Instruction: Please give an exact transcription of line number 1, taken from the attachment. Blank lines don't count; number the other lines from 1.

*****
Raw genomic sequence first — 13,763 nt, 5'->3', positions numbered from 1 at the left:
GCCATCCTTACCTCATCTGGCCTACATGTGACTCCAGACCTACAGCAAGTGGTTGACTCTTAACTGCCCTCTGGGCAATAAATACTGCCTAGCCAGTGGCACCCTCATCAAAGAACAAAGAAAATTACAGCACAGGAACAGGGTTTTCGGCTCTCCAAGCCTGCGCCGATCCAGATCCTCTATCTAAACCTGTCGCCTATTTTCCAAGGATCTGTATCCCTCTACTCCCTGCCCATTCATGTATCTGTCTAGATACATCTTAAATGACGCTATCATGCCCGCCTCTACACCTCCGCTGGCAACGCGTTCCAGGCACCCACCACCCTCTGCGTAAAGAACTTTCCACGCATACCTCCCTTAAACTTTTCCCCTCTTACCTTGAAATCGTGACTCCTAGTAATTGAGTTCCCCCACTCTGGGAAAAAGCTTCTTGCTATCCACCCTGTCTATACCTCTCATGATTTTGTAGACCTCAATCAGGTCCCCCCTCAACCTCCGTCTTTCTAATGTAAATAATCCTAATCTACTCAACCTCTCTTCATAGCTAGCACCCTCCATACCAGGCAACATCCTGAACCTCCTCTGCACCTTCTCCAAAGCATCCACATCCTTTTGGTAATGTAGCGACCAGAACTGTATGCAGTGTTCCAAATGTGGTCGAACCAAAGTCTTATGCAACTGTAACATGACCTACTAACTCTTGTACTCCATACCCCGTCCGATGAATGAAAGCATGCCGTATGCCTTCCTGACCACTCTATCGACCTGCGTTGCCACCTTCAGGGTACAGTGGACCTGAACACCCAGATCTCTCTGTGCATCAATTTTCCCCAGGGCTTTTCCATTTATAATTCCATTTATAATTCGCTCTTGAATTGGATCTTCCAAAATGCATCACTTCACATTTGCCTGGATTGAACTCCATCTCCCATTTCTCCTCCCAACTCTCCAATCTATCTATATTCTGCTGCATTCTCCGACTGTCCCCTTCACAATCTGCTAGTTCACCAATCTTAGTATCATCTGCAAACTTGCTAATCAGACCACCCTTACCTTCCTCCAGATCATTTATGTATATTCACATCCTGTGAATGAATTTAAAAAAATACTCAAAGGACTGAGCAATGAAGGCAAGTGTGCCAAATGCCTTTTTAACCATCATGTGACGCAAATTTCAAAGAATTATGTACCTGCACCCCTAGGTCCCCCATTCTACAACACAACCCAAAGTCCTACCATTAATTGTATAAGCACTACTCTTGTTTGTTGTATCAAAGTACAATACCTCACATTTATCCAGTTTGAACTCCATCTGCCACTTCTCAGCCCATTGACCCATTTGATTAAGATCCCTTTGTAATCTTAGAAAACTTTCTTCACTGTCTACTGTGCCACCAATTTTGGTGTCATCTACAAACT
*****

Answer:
Raw genomic sequence first — 13,763 nt, 5'->3', positions numbered from 1 at the left: